U.S.-China trade talks. Following deputy-level talks earlier this week, the U.S. trade representative and treasury secretary began a new round of trade negotiations with China’s vice premier today. There are at least two indications outside the talks themselves that suggest the negotiations are progressing. First, a spate of media reports indicate U.S. President Donald Trump is considering a 60-day extension of the March 1 deadline for higher tariffs on Chinese imports. Second, Chinese President Xi Jinping will meet with the U.S. delegation tomorrow in Beijing. China, where official data showed a 9 percent surge in exports last month (in part because of concerns over the impending U.S. tariff increase), is keeping the trade talks separate from other high-profile disagreements with the U.S. over issues like Huawei and the South China Sea. As for the U.S., an extension of the deadline would suggest it thinks it can get even more than it is asking for right now.

Russia, Iran and Turkey meet again. In January 2017, Russia, Iran and Turkey met for the first time in Astana to pursue a Syrian peace deal separate from the efforts of the rest of the international community – one in which Turkey would not attempt to remove Syrian President Bashar Assad, and Russia and Iran would respect Turkish-guaranteed safe zones in Syria. Their efforts seemed on the verge of collapse a year ago when Iran and Russia backed Assad-led campaigns in some of the safe zones under Turkish control. But they put their difference aside and continued to hold quarterly meetings. As the three countries meet today, the U.S. is sponsoring a conference in Poland on Iranian aggression in the Middle East, Israel is publicly touting its every military strike in Syria (the Israeli prime minister confirmed the latest one just yesterday), and, for the first time, a joint Turkish-Russian force is deploying to Kurdish-controlled areas near Aleppo. With the U.S. declaration of its intent to withdraw from Syria and the Islamic State’s return to insurgent tactics, the troika has much to discuss.

Growing but slowly. The German economy averted technical recession in the fourth quarter of 2018 – growing by a blistering 0.02 percent. (The eurozone’s economy as a whole grew by only 0.2 percent over the previous quarter.) Germany may have gotten a reprieve, but the difference between growing 0.02 percent and shrinking 0.1 percent is academic. Its economy has stagnated, and since Germany is the European Union’s economic engine, the Continent’s prospects in the short term are dim. The problems here are structural, and there are no easy fixes, especially considering that key German export sectors like electronics, automobiles and machinery are seeing declining profits in China, whose imports dropped for a second consecutive month.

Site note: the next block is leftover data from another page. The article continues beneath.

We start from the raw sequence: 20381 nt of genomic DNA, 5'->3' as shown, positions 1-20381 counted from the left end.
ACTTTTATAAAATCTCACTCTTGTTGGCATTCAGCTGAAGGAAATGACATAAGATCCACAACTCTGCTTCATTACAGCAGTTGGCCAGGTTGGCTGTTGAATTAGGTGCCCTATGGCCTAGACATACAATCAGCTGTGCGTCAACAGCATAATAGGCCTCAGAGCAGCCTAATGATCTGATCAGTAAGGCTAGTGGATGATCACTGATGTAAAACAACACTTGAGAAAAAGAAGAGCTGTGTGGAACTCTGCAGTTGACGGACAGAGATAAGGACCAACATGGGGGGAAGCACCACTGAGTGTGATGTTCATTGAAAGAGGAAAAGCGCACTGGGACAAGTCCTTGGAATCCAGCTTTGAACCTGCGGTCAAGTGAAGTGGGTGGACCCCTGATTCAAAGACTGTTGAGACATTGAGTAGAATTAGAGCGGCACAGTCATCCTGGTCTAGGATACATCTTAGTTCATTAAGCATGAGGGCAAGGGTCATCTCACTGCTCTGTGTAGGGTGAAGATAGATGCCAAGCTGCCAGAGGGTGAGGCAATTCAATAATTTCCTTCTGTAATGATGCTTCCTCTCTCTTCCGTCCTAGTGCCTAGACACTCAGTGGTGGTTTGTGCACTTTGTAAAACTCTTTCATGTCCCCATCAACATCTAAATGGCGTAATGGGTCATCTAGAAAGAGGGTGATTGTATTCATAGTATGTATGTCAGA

Japan non-committal on Taiwan. At a briefing in Taipei, a Taiwanese diplomat confirmed that Japan welcomed Taiwan’s bid to join the Comprehensive and Progressive Agreement for Trans-Pacific Partnership. The diplomat also said Japan’s foreign minister’s comments that a recent Taiwanese ban on Japanese food products could hamper Taiwan’s bid to join the CPTPP reflected the foreign minister’s personal views – not the official Japanese position – and that Japan wanted Taiwan to solicit support from other CPTPP members. There’s no word from Japan itself, which welcomed Taiwan’s interest in the TPP back in 2017 on the grounds that it was open to any new members so long as they could live up to the free trade agreement’s high standards. Japan may well be in favor of Taiwan’s accession, but saying so publicly would cause unwanted problems between Japan and China.

Israelis and Arabs. On the sidelines of a U.S.-led Warsaw conference on the Middle East, Bahrain’s foreign minister told the Times of Israel that his country will “eventually” establish formal ties with Israel. Israel’s prime minister, meanwhile, met with Oman’s foreign minister ahead of the conference. It is remarkable how quickly such meetings have become commonplace, considering that, until recently, very few Arab government officials would meet openly with Israeli officials – let alone the prime minister. More surprising, however, was that a Saudi prince and former intelligence chief sat down for an interview on Israel’s Channel 13. This suggests a new level of openness in relations; however, the prince said Saudi Arabia could have no relationship with Israel until the Palestinian issue was “fixed” – a message aimed at Israel’s prime minister, but one that might as well have been aimed at embattled Saudi Crown Prince Mohammed bin Salman, who has been behind the Saudi push for more pragmatic relations with Israel.

Honorable Mentions

  • The head of Uzbekistan’s State Security Service retired a few days ago because of health issues. But there may be more to the story, as he is now being charged with unspecified economic crimes.
  • Belarus and Russia agreed to a roadmap to end mutual restrictions on trade in meat and dairy.
  • China canceled trade talks with the United Kingdom in response to news that the U.K. was dispatching its aircraft carrier to the South China Sea.
  • Chevron’s CEO said the company was working closely with the U.S. government to remain in Venezuela. Meanwhile, Russia’s deputy prime minister said Moscow would implement defense contracts with Venezuela “regardless of how the scenario unfolds.”
  • Brazilian President Jair Bolsonaro has been discharged from the hospital.